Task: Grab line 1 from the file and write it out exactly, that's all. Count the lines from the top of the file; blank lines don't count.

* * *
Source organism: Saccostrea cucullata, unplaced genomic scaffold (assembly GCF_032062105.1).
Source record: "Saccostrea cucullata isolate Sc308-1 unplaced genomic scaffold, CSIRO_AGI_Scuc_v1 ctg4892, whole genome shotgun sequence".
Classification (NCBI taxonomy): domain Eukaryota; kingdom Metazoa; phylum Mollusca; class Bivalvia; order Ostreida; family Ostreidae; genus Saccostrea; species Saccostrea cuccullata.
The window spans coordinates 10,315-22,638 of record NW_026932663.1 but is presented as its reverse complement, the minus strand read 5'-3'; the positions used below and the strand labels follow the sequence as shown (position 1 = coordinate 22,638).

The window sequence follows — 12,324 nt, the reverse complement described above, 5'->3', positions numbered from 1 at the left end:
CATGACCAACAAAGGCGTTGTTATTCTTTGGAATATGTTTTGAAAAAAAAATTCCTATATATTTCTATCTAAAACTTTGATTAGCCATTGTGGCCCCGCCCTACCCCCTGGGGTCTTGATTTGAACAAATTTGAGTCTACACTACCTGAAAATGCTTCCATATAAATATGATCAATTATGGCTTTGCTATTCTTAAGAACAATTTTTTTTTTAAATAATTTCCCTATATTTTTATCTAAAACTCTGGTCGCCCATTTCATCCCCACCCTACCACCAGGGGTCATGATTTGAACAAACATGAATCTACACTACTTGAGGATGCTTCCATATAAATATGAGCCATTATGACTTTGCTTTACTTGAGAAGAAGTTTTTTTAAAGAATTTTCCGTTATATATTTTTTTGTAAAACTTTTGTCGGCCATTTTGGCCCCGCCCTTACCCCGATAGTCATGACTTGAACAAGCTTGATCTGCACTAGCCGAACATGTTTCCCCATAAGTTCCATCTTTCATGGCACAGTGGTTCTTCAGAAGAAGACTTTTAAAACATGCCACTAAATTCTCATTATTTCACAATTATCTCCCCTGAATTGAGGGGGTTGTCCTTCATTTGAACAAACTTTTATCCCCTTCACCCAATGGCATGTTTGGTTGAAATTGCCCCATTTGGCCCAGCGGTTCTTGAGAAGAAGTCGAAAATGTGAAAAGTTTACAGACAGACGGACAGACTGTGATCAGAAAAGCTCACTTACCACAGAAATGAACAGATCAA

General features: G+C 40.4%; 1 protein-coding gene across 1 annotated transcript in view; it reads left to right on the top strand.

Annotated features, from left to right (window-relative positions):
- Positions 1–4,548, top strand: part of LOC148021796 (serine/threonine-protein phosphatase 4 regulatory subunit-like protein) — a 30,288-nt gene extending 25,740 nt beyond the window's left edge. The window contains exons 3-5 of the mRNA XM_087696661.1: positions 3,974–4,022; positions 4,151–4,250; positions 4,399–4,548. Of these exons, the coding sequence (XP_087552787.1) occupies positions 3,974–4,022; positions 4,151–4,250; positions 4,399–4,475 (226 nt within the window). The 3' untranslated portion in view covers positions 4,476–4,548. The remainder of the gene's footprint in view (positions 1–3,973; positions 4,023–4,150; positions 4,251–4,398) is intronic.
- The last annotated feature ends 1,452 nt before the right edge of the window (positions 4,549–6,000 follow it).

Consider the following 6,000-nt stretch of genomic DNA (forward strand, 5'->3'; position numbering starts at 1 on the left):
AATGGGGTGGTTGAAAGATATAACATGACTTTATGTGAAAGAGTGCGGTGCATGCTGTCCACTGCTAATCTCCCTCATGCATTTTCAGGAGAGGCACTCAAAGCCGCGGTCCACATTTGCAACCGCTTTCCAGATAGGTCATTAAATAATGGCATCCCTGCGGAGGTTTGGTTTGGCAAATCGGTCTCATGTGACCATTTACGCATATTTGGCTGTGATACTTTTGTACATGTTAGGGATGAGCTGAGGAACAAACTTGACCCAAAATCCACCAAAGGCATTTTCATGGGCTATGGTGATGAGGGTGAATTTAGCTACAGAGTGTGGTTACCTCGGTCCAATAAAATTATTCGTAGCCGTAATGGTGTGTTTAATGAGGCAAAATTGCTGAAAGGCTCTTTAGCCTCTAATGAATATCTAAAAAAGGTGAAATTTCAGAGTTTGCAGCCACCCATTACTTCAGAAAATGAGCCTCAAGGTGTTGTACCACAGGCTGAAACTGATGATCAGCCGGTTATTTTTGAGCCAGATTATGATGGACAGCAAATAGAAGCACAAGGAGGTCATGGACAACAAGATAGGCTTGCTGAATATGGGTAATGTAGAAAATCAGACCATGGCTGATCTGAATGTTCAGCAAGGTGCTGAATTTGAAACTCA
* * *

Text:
Source organism: Saccostrea cucullata, unplaced genomic scaffold (assembly GCF_032062105.1).